The Biden administration abandoned an oil and gas drilling project in Alaska approved by former President Donald Trump, which it had previously defended.

The Department of the Interior failed to file an appeal to a federal judge’s August decision blocking the multi-billion dollar Willow Project being developed by the Texas-based oil and gas firm ConocoPhillips. Judge Sharon Gleason of the U.S. District Court of the District of Alaska ruled that the federal government hadn’t adequately reviewed the emissions profile of the project, which she said would ultimately harm the environment and wildlife.

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Commentary: Reject Federal Takeover of Elections – Again

Yogi Berra once said, “It’s déjà vu all over again.”

That is exactly how Americans must feel as they learn that House Speaker Nancy Pelosi (D-Calif.) is trying to ram through another bill orchestrating a federal takeover of elections, despite the previous failed attempt in the Senate.

The bill, H.R. 4, is expected to come up in the House of Representatives this week, and it is stunning in its breadth. In short, Pelosi would give broad, sweeping powers to the U.S. Department of Justice’s Civil Rights Division to rewrite every state and local election law in the country.

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Biden Gears Up for Renewed Fight Against Oil and Gas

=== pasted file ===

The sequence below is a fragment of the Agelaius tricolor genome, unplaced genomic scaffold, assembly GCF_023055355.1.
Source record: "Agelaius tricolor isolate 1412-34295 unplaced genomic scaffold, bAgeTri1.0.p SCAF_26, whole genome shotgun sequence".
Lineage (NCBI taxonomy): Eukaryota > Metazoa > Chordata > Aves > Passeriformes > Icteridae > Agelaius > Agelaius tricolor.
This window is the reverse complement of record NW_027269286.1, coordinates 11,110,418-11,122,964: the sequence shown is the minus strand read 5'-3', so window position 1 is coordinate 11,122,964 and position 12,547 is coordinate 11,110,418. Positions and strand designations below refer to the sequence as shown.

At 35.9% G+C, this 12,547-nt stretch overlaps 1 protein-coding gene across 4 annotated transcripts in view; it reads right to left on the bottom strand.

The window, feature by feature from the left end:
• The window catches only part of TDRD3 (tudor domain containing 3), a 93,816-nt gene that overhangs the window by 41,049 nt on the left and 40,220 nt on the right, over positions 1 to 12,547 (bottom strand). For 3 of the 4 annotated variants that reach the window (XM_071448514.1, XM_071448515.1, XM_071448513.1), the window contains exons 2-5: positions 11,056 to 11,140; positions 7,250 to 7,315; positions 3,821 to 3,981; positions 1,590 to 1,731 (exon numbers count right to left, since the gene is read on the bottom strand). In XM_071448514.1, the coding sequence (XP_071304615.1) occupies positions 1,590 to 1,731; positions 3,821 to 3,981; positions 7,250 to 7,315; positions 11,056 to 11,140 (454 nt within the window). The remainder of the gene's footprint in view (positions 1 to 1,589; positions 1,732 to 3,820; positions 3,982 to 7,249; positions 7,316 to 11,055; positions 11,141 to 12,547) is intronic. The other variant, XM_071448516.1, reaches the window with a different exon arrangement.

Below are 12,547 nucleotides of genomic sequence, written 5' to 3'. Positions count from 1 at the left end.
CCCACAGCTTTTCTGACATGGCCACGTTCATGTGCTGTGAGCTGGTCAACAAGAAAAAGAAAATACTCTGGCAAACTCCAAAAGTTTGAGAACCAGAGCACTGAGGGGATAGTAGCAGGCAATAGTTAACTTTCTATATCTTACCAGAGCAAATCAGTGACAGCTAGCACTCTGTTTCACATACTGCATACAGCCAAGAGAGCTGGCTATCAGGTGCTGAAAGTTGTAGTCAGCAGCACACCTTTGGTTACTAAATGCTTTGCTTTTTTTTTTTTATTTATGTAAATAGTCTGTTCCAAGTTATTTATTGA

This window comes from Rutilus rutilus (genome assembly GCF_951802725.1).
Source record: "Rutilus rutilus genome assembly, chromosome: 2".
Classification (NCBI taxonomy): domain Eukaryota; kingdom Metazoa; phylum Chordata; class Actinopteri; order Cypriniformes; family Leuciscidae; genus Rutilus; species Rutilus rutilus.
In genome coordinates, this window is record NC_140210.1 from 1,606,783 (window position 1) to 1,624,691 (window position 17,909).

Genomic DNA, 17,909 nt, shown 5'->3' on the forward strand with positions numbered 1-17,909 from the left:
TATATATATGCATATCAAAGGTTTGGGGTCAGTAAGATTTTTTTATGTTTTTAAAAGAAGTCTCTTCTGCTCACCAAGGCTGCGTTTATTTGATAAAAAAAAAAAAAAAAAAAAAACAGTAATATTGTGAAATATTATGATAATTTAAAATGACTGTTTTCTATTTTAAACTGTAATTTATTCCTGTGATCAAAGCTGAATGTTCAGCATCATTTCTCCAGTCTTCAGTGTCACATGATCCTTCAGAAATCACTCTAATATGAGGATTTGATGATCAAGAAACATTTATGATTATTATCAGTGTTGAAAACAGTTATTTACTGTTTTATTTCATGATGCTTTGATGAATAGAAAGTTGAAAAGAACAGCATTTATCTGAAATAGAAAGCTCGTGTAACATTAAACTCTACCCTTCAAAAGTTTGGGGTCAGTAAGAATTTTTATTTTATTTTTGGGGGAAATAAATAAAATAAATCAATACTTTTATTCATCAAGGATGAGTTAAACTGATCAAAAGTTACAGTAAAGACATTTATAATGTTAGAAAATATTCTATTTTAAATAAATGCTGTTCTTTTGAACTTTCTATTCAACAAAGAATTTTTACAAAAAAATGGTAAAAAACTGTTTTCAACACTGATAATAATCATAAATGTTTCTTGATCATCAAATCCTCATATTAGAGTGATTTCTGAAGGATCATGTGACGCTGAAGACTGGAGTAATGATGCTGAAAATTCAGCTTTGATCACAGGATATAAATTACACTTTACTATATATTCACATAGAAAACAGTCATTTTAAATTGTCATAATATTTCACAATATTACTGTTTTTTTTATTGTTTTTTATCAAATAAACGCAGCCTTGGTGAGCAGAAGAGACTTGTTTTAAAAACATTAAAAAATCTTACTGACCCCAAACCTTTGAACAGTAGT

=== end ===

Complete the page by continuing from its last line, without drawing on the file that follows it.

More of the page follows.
A federal judge has ruled the Biden administration must resume allowing oil and gas leasing on federal land and waters, but the administration is saying it will not go down without a fight.

The Biden administration said it will appeal a court ruling allowing the leases, the latest development in a months-long battle between President Joe Biden and the oil and gas industry, even as gas prices continue to rise.

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Four States to Slash COVID-19 Unemployment Aid Saturday

Man in gray shirt, standing in a shop

Four states will be cutting pandemic unemployment increases three months early, ending the supplemental $300 in federal aid.

Alaska, Iowa, Missouri, and Mississippi will end pandemic-related unemployment relief on June 12. An additional 21 Republican-led states will slash federal aid before it expires on Sept. 6, according to Business Insider.

Conservatives continue to advocate an end to the increased benefits, saying they are no longer needed now that the pandemic is contained and speculating that the high payouts are discouraging would-be workers from returning.

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13 States Sue Biden Administration, Demand Ability to Cut Taxes

West Virginia Attorney General Patrick Morrisey

Thirteen states sued President Joe Biden’s administration over an American Rescue Plan provision prohibiting states from cutting taxes after accepting coronavirus relief funds.

The 13-state coalition argued that the provision included in the Democrats’ $1.9 trillion coronavirus relief package preventing states from cutting taxes if they accept relief from the federal government is unconstitutional. The coalition, led by Republican West Virginia Attorney General Patrick Morrisey, filed the federal lawsuit Wednesday evening in the U.S. District Court for the Northern District of Alabama.

“Never before has the federal government attempted such a complete takeover of state finances,” Morrisey said in a Wednesday statement. “We cannot stand for such overreach.”